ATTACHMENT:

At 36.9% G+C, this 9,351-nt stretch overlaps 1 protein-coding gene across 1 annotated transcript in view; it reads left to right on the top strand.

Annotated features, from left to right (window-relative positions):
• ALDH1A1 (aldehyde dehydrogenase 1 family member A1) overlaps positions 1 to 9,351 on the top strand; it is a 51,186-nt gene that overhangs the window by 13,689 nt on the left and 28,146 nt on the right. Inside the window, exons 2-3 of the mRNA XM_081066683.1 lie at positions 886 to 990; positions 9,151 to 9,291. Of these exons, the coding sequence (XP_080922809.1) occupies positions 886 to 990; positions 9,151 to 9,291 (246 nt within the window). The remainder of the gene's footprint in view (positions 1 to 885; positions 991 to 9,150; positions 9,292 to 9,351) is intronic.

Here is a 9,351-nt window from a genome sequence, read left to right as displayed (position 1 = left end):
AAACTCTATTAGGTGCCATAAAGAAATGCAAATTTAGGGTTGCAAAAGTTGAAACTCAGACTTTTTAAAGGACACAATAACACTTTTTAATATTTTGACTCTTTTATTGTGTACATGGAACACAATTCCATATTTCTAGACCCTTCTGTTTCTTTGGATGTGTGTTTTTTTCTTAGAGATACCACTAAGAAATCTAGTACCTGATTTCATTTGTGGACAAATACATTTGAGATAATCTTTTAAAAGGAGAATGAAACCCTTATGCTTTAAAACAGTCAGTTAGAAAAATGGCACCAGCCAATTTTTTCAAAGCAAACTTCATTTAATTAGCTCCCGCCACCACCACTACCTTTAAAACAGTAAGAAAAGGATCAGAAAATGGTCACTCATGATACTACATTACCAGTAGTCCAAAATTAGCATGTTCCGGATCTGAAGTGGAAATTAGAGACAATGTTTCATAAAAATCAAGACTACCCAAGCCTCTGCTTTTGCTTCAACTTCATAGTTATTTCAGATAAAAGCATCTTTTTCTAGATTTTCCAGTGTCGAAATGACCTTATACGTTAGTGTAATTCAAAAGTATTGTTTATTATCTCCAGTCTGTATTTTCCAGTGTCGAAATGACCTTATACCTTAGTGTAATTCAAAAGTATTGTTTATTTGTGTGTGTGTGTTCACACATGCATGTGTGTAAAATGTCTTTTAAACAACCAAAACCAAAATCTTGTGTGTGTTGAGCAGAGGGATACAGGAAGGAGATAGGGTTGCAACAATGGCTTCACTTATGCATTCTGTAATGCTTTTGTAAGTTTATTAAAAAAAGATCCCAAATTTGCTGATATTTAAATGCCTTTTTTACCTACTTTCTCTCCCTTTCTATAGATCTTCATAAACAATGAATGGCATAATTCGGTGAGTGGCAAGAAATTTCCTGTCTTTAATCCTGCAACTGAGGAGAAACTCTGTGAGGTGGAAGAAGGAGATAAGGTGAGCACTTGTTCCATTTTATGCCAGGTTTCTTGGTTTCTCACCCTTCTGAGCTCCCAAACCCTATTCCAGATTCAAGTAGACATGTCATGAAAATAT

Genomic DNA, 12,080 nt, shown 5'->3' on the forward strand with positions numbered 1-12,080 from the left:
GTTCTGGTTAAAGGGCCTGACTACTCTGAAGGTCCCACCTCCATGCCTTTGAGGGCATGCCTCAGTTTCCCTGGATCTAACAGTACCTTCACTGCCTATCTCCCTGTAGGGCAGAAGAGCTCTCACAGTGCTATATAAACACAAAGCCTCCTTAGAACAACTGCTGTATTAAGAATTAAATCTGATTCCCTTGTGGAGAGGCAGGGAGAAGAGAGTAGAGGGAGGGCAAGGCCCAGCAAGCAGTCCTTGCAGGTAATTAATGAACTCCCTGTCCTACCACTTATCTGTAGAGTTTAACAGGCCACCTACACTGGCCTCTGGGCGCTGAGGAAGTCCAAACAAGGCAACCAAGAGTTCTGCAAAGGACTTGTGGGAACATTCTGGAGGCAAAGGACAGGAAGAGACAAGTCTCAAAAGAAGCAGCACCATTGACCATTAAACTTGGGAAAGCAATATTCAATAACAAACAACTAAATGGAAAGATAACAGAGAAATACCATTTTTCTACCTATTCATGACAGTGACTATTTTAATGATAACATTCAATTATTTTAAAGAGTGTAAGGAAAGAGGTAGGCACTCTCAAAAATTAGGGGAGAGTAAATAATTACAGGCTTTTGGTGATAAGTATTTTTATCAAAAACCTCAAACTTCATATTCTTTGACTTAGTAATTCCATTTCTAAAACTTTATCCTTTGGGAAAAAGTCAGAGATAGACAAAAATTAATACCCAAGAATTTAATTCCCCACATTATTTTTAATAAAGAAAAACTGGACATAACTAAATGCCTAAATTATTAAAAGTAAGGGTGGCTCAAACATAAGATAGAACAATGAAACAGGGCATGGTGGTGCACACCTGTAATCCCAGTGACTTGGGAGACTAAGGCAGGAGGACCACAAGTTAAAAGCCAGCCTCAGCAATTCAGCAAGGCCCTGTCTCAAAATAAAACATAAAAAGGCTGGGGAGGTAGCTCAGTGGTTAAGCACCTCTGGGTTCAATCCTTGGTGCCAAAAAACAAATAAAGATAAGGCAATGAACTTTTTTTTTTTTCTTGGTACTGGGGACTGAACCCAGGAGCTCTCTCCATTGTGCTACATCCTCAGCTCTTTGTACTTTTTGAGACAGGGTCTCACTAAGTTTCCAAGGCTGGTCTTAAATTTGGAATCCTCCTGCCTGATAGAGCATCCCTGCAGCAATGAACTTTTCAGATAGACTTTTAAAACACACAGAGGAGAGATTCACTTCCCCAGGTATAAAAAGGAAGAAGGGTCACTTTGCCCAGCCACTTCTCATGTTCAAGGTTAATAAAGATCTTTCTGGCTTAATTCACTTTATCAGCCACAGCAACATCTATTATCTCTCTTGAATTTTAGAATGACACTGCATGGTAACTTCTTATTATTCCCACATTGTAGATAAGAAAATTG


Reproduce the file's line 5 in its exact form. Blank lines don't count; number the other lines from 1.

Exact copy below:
AAACTCTATTAGGTGCCATAAAGAAATGCAAATTTAGGGTTGCAAAAGTTGAAACTCAGACTTTTTAAAGGACACAATAACACTTTTTAATATTTTGACTCTTTTATTGTGTACATGGAACACAATTCCATATTTCTAGACCCTTCTGTTTCTTTGGATGTGTGTTTTTTTCTTAGAGATACCACTAAGAAATCTAGTACCTGATTTCATTTGTGGACAAATACATTTGAGATAATCTTTTAAAAGGAGAATGAAACCCTTATGCTTTAAAACAGTCAGTTAGAAAAATGGCACCAGCCAATTTTTTCAAAGCAAACTTCATTTAATTAGCTCCCGCCACCACCACTACCTTTAAAACAGTAAGAAAAGGATCAGAAAATGGTCACTCATGATACTACATTACCAGTAGTCCAAAATTAGCATGTTCCGGATCTGAAGTGGAAATTAGAGACAATGTTTCATAAAAATCAAGACTACCCAAGCCTCTGCTTTTGCTTCAACTTCATAGTTATTTCAGATAAAAGCATCTTTTTCTAGATTTTCCAGTGTCGAAATGACCTTATACGTTAGTGTAATTCAAAAGTATTGTTTATTATCTCCAGTCTGTATTTTCCAGTGTCGAAATGACCTTATACCTTAGTGTAATTCAAAAGTATTGTTTATTTGTGTGTGTGTGTTCACACATGCATGTGTGTAAAATGTCTTTTAAACAACCAAAACCAAAATCTTGTGTGTGTTGAGCAGAGGGATACAGGAAGGAGATAGGGTTGCAACAATGGCTTCACTTATGCATTCTGTAATGCTTTTGTAAGTTTATTAAAAAAAGATCCCAAATTTGCTGATATTTAAATGCCTTTTTTACCTACTTTCTCTCCCTTTCTATAGATCTTCATAAACAATGAATGGCATAATTCGGTGAGTGGCAAGAAATTTCCTGTCTTTAATCCTGCAACTGAGGAGAAACTCTGTGAGGTGGAAGAAGGAGATAAGGTGAGCACTTGTTCCATTTTATGCCAGGTTTCTTGGTTTCTCACCCTTCTGAGCTCCCAAACCCTATTCCAGATTCAAGTAGACATGTCATGAAAATAT